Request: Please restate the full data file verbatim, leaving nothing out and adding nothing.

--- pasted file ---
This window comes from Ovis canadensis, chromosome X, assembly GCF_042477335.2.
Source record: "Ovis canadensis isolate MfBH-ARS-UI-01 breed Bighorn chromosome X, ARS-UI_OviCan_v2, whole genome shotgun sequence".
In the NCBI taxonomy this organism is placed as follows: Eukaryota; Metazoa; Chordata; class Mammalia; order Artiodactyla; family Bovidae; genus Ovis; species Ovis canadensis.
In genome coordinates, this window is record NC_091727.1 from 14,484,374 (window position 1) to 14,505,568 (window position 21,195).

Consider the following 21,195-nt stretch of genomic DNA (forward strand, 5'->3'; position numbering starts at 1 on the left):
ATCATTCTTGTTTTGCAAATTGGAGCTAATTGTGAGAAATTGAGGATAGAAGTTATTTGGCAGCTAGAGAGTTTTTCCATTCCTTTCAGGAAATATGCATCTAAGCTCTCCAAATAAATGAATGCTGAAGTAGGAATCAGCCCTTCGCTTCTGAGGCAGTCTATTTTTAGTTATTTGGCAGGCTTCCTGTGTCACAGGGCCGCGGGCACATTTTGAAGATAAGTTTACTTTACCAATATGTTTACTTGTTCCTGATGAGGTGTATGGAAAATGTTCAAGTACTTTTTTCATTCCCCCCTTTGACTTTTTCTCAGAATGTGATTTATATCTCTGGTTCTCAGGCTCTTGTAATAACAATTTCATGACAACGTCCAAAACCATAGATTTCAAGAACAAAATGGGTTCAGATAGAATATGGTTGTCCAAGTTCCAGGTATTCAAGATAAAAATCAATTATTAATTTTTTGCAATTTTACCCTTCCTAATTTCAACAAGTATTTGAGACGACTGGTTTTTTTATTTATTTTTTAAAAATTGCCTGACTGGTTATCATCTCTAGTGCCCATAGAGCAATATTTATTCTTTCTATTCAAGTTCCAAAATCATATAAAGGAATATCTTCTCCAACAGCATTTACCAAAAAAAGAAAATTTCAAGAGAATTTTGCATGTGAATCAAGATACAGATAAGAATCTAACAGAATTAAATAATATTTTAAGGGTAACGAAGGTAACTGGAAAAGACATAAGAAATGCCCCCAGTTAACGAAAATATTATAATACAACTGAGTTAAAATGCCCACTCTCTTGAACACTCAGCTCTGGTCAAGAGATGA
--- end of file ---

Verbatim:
This window comes from Ovis canadensis, chromosome X, assembly GCF_042477335.2.
Source record: "Ovis canadensis isolate MfBH-ARS-UI-01 breed Bighorn chromosome X, ARS-UI_OviCan_v2, whole genome shotgun sequence".
In the NCBI taxonomy this organism is placed as follows: Eukaryota; Metazoa; Chordata; class Mammalia; order Artiodactyla; family Bovidae; genus Ovis; species Ovis canadensis.
In genome coordinates, this window is record NC_091727.1 from 14,484,374 (window position 1) to 14,505,568 (window position 21,195).

Consider the following 21,195-nt stretch of genomic DNA (forward strand, 5'->3'; position numbering starts at 1 on the left):
ATCATTCTTGTTTTGCAAATTGGAGCTAATTGTGAGAAATTGAGGATAGAAGTTATTTGGCAGCTAGAGAGTTTTTCCATTCCTTTCAGGAAATATGCATCTAAGCTCTCCAAATAAATGAATGCTGAAGTAGGAATCAGCCCTTCGCTTCTGAGGCAGTCTATTTTTAGTTATTTGGCAGGCTTCCTGTGTCACAGGGCCGCGGGCACATTTTGAAGATAAGTTTACTTTACCAATATGTTTACTTGTTCCTGATGAGGTGTATGGAAAATGTTCAAGTACTTTTTTCATTCCCCCCTTTGACTTTTTCTCAGAATGTGATTTATATCTCTGGTTCTCAGGCTCTTGTAATAACAATTTCATGACAACGTCCAAAACCATAGATTTCAAGAACAAAATGGGTTCAGATAGAATATGGTTGTCCAAGTTCCAGGTATTCAAGATAAAAATCAATTATTAATTTTTTGCAATTTTACCCTTCCTAATTTCAACAAGTATTTGAGACGACTGGTTTTTTTATTTATTTTTTAAAAATTGCCTGACTGGTTATCATCTCTAGTGCCCATAGAGCAATATTTATTCTTTCTATTCAAGTTCCAAAATCATATAAAGGAATATCTTCTCCAACAGCATTTACCAAAAAAAGAAAATTTCAAGAGAATTTTGCATGTGAATCAAGATACAGATAAGAATCTAACAGAATTAAATAATATTTTAAGGGTAACGAAGGTAACTGGAAAAGACATAAGAAATGCCCCCAGTTAACGAAAATATTATAATACAACTGAGTTAAAATGCCCACTCTCTTGAACACTCAGCTCTGGTCAAGAGATGA